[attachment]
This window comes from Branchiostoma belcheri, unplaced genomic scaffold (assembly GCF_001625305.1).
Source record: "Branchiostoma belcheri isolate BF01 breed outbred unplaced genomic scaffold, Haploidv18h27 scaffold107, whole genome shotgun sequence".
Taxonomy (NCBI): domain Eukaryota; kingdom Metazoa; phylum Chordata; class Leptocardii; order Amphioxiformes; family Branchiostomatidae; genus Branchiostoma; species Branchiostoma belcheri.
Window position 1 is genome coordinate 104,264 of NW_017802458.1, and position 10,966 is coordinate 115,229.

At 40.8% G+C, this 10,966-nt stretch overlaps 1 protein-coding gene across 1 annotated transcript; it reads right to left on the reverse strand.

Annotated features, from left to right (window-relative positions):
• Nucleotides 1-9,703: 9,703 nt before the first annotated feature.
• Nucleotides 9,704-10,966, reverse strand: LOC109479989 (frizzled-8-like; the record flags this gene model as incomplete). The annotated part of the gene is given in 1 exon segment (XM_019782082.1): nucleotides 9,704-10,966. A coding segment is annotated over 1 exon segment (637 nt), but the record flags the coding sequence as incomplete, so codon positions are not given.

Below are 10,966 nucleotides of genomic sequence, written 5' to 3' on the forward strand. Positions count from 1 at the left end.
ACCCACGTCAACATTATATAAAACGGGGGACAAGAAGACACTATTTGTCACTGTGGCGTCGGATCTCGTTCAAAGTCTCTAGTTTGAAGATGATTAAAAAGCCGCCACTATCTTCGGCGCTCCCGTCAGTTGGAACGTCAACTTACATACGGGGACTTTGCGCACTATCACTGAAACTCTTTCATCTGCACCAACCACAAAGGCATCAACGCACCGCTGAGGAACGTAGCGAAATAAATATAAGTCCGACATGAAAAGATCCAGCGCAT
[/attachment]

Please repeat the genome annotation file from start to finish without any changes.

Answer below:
This window comes from Branchiostoma belcheri, unplaced genomic scaffold (assembly GCF_001625305.1).
Source record: "Branchiostoma belcheri isolate BF01 breed outbred unplaced genomic scaffold, Haploidv18h27 scaffold107, whole genome shotgun sequence".
Taxonomy (NCBI): domain Eukaryota; kingdom Metazoa; phylum Chordata; class Leptocardii; order Amphioxiformes; family Branchiostomatidae; genus Branchiostoma; species Branchiostoma belcheri.
Window position 1 is genome coordinate 104,264 of NW_017802458.1, and position 10,966 is coordinate 115,229.

At 40.8% G+C, this 10,966-nt stretch overlaps 1 protein-coding gene across 1 annotated transcript; it reads right to left on the reverse strand.

Annotated features, from left to right (window-relative positions):
• Nucleotides 1-9,703: 9,703 nt before the first annotated feature.
• Nucleotides 9,704-10,966, reverse strand: LOC109479989 (frizzled-8-like; the record flags this gene model as incomplete). The annotated part of the gene is given in 1 exon segment (XM_019782082.1): nucleotides 9,704-10,966. A coding segment is annotated over 1 exon segment (637 nt), but the record flags the coding sequence as incomplete, so codon positions are not given.

Below are 10,966 nucleotides of genomic sequence, written 5' to 3' on the forward strand. Positions count from 1 at the left end.
ACCCACGTCAACATTATATAAAACGGGGGACAAGAAGACACTATTTGTCACTGTGGCGTCGGATCTCGTTCAAAGTCTCTAGTTTGAAGATGATTAAAAAGCCGCCACTATCTTCGGCGCTCCCGTCAGTTGGAACGTCAACTTACATACGGGGACTTTGCGCACTATCACTGAAACTCTTTCATCTGCACCAACCACAAAGGCATCAACGCACCGCTGAGGAACGTAGCGAAATAAATATAAGTCCGACATGAAAAGATCCAGCGCAT